I'm not sure if the idea of a contributor license as you suggest is in the spirit of open source.
Depends on which "spirit of open source" you are referring.
The classical Richard Stallman model is about giving the person running the code the ability to modify it for their own use and share those modifications with others. I believe that one of his first big gripes had to do with printer drivers, as an example. In that case, the contributor license agreement causes no harm at all. The CLA defines restrictions for the user if the user wants his contribution to become part of the codebase distributed by the original author. That does not stop the user from re-distributing the same codebase with or without his own changes (ie. fork).
In most cases, the CLA will never actually be necessary. Most new projects get few, if any, contributors. The summary even says the works they previously posted just sit there and rust - they aren't maintaining them, and neither is anyone else. On any cases where someone contributes code, it will either be:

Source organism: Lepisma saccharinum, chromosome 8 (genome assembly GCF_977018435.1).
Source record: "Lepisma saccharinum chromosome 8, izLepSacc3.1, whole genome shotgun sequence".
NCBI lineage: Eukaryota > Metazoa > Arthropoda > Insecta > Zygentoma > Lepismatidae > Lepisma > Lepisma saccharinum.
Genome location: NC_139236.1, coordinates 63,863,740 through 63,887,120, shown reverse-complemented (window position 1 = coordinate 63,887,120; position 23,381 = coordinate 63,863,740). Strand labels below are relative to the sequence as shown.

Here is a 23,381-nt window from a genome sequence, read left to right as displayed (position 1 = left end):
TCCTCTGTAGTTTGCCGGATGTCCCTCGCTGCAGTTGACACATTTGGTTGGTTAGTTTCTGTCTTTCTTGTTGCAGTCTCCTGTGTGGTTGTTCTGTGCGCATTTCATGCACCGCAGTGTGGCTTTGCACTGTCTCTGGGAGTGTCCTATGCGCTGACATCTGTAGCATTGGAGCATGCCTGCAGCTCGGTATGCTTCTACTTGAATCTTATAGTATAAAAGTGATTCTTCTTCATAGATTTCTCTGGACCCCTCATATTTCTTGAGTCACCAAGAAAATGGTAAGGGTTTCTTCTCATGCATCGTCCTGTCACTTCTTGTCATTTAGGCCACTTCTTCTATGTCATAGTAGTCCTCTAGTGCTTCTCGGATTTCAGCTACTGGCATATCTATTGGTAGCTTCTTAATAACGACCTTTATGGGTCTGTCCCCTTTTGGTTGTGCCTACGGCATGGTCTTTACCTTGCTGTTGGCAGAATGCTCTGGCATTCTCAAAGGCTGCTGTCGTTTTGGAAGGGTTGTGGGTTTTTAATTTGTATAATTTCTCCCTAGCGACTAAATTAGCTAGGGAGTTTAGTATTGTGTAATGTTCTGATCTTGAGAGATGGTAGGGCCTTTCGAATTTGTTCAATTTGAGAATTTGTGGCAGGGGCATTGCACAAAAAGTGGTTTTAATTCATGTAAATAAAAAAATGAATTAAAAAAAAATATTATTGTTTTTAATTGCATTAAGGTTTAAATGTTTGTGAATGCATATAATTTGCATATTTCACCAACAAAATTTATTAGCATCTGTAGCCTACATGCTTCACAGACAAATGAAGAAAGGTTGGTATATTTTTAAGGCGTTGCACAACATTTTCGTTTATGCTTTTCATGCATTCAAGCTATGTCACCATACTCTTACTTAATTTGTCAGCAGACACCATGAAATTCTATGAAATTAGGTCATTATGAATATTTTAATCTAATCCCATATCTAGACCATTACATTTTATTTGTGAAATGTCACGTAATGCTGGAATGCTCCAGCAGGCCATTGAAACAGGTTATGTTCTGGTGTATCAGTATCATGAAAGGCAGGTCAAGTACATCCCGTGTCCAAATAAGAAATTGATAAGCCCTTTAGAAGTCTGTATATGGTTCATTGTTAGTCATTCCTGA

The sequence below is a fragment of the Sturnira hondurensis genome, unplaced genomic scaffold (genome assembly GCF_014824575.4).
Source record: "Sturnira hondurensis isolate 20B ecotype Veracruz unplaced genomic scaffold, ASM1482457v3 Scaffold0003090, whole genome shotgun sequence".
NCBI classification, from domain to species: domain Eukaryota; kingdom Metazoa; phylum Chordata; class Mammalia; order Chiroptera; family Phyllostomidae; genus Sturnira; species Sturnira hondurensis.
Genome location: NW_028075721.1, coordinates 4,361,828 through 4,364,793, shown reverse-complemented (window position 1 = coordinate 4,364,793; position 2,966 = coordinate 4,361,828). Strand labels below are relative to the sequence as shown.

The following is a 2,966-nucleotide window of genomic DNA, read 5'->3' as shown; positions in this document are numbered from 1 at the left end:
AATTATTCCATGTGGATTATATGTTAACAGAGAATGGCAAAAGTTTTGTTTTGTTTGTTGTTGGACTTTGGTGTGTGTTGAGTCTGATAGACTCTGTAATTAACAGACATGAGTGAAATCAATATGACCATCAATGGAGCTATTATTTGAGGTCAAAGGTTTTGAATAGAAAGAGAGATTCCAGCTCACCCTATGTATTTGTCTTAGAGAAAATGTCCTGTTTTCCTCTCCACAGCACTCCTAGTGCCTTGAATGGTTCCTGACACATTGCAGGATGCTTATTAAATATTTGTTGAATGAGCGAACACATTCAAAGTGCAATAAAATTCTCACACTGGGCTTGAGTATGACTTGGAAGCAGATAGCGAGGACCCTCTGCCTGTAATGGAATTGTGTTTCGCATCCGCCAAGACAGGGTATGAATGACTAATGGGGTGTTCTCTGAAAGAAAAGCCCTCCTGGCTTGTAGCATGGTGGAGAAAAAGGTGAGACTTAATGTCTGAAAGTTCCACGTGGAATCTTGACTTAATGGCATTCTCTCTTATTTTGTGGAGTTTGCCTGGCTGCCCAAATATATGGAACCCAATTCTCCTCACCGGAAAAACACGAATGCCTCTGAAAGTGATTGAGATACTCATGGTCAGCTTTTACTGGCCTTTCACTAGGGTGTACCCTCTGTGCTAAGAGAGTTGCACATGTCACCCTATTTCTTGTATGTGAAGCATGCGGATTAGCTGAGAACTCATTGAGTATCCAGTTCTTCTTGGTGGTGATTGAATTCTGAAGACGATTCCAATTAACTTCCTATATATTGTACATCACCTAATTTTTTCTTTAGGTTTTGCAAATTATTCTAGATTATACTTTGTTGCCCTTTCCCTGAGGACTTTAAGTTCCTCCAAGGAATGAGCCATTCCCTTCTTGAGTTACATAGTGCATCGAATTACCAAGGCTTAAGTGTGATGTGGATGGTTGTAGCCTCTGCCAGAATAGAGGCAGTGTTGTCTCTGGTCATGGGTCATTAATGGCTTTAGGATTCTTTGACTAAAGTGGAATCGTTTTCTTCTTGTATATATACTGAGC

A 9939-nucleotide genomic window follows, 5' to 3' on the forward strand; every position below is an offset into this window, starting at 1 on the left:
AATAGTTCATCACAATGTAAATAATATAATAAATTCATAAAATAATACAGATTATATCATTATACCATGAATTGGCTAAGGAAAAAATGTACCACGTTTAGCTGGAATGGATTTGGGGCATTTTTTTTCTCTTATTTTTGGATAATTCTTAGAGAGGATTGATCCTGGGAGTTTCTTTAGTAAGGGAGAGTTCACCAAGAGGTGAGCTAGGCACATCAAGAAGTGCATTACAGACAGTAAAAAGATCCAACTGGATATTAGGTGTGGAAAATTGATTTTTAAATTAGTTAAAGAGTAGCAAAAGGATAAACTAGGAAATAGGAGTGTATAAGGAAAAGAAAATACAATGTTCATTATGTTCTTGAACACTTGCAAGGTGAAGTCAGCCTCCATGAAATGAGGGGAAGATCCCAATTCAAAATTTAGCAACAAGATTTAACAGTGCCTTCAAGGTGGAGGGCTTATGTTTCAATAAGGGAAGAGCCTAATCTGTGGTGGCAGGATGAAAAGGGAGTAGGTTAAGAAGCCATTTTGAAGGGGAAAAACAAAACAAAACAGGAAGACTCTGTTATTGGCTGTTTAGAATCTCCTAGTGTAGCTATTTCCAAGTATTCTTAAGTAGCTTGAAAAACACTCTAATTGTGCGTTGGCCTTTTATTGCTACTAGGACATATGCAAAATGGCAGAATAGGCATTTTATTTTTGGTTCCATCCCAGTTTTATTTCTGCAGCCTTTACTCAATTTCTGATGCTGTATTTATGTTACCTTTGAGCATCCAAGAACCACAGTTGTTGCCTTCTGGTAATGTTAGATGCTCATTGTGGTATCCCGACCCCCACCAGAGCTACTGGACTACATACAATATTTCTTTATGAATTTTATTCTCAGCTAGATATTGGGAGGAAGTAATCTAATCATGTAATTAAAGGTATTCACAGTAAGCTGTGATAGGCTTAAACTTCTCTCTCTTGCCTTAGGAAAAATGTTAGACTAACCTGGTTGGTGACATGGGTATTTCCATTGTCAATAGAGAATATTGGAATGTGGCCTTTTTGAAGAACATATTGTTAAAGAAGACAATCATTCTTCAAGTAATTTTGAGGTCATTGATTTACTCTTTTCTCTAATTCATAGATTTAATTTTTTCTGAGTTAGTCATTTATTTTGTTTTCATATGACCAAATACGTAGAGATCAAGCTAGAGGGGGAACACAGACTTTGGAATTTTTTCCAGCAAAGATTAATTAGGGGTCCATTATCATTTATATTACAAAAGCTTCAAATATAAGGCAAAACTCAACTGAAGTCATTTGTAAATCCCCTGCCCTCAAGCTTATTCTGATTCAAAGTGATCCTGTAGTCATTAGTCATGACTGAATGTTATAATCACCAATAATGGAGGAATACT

a) very trivial, and thus no copyright transfers are needed (ex. a bugfix changing 2 if statements)
b) a small patch.
c) a large patch.
For the large patches, you'll just need to decide if the CLA is worth it or not. Is it a feature that is worth having. If so, is it worth the legal hassle, or should you just rewrite it?
For the small patches, those often need rewritten anyway. People rarely submit complete patches with tests and everything... so just rewrite it. If it's something that doesn't need rewritten, see the previous sentence. Contributors will often provide the patch with a public domain license if asked, which you can then relicense as needed.